Let’s go back to the garage sale, this time to the table with the old stereo equipment. A collector saunters up and points at the eight-track.
“Does it still work?”
“Sure. I played Rubber Soul last night.”
“Are you the only owner? Did you get it new?”
“Yeah, right here in town—the old stereo store that used to be on Elm.”
The collector asks if he can pick up the eight-track. Of course. You then ask, “What else would you like to know?”
Now, this simple question spawns some interesting dynamics. Mainly, it is a very comforting question for someone to hear. It demonstrates that you, the seller, have no off-putting neediness. I, the collector, feel okay, because you are at my service. You are certainly not closing the sale, attempting to confuse me, or any of that negative stuff. Hearing this question, why would I have any reason to get defensive?
Just as important, this interrogative-led question does not have a quick answer. It cannot be answered with yes, no, or maybe. The answer will necessarily be more extended than that. In my answer, I may provide some useful information, some emotion, or some insight. The odds are pretty good that my answer will contain something you can work with.
And who now has control in this conversation? You, who have asked the question “What else would you like to know?” and listened to the answer? Or the collector, who’s now doing the talking? You, the listener, have the control. If you want to maintain maximum control—and you do, of course—let the other people talk as much as they want.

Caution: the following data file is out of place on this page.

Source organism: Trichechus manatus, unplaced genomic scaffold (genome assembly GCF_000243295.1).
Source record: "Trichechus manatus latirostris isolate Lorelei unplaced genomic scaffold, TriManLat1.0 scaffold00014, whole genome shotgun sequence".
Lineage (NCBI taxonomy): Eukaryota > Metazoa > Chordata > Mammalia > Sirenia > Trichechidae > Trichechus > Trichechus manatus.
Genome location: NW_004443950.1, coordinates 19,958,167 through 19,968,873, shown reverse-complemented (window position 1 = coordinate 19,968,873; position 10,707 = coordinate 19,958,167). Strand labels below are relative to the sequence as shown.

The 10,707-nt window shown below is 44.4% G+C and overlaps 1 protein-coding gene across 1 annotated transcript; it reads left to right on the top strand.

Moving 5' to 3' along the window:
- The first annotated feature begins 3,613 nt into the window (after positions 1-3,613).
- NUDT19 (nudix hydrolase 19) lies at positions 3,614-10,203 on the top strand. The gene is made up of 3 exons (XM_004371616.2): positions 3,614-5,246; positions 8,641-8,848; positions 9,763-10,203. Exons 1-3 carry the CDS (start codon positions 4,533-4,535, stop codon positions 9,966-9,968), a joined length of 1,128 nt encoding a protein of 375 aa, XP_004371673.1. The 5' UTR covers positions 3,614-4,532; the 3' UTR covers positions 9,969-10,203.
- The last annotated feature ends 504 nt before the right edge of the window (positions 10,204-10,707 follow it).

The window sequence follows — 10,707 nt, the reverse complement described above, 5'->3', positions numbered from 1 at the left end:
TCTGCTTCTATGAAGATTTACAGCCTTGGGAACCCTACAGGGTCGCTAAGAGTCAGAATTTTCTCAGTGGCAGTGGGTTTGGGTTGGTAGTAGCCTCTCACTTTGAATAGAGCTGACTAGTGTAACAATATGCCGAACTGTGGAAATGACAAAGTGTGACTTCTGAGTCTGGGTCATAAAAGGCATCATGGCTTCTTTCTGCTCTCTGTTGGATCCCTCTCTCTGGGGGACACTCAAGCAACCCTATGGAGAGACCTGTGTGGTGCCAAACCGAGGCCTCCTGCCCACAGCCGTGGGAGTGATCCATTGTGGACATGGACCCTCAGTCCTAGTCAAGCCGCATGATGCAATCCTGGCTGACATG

One remarkably powerful, simple question is this one: “What would you like me to do?” Here, you invite the other side to indulge in what’s likely to be a weakness for talking. The answer allows you to enter their world and their vision. You may well hear something like “Well, I need you to help me solve this problem." Or you may hear a question in reply, one that may give you a world of information and that may even lay out the whole problem on the other side: “Well, if you started today, how long would it take you to have it ready?” “How long?” So the timing of the completion could be a problem!
Whose world are you entering when you ask, “What’s the biggest challenge you face right now?” The other person’s world: “Inventory control. The market is changing so fast. One week widgets seem to be in with the kids, the next week they won’t touch them. I don’t know what to do.” How’s that for fast progress in the information-gathering department? Good questions deliver such results time and time again. It’s amazing.